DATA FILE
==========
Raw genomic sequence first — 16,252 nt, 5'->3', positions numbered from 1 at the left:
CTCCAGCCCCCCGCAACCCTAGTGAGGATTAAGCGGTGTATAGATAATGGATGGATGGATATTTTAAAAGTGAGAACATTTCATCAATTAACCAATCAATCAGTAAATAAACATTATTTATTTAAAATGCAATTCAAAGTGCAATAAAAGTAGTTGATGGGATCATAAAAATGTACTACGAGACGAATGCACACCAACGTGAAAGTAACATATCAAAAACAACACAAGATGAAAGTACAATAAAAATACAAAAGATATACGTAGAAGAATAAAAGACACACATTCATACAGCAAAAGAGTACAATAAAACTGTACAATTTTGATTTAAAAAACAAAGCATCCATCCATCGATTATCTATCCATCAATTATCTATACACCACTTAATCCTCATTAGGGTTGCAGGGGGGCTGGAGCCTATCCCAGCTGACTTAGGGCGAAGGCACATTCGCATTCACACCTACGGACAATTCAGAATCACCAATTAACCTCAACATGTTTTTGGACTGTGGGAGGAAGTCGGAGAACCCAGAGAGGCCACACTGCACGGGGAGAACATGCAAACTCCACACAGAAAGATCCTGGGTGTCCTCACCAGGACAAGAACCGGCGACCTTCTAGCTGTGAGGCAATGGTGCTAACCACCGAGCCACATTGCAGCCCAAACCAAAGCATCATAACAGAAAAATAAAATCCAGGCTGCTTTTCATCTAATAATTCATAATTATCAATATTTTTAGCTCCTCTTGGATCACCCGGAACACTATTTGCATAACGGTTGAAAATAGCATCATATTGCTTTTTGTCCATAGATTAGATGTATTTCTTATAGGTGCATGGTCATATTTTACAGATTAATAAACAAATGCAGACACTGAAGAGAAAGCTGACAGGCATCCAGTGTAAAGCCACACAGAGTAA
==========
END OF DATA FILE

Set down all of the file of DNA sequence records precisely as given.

Raw genomic sequence first — 16,252 nt, 5'->3', positions numbered from 1 at the left:
CTCCAGCCCCCCGCAACCCTAGTGAGGATTAAGCGGTGTATAGATAATGGATGGATGGATATTTTAAAAGTGAGAACATTTCATCAATTAACCAATCAATCAGTAAATAAACATTATTTATTTAAAATGCAATTCAAAGTGCAATAAAAGTAGTTGATGGGATCATAAAAATGTACTACGAGACGAATGCACACCAACGTGAAAGTAACATATCAAAAACAACACAAGATGAAAGTACAATAAAAATACAAAAGATATACGTAGAAGAATAAAAGACACACATTCATACAGCAAAAGAGTACAATAAAACTGTACAATTTTGATTTAAAAAACAAAGCATCCATCCATCGATTATCTATCCATCAATTATCTATACACCACTTAATCCTCATTAGGGTTGCAGGGGGGCTGGAGCCTATCCCAGCTGACTTAGGGCGAAGGCACATTCGCATTCACACCTACGGACAATTCAGAATCACCAATTAACCTCAACATGTTTTTGGACTGTGGGAGGAAGTCGGAGAACCCAGAGAGGCCACACTGCACGGGGAGAACATGCAAACTCCACACAGAAAGATCCTGGGTGTCCTCACCAGGACAAGAACCGGCGACCTTCTAGCTGTGAGGCAATGGTGCTAACCACCGAGCCACATTGCAGCCCAAACCAAAGCATCATAACAGAAAAATAAAATCCAGGCTGCTTTTCATCTAATAATTCATAATTATCAATATTTTTAGCTCCTCTTGGATCACCCGGAACACTATTTGCATAACGGTTGAAAATAGCATCATATTGCTTTTTGTCCATAGATTAGATGTATTTCTTATAGGTGCATGGTCATATTTTACAGATTAATAAACAAATGCAGACACTGAAGAGAAAGCTGACAGGCATCCAGTGTAAAGCCACACAGAGTAA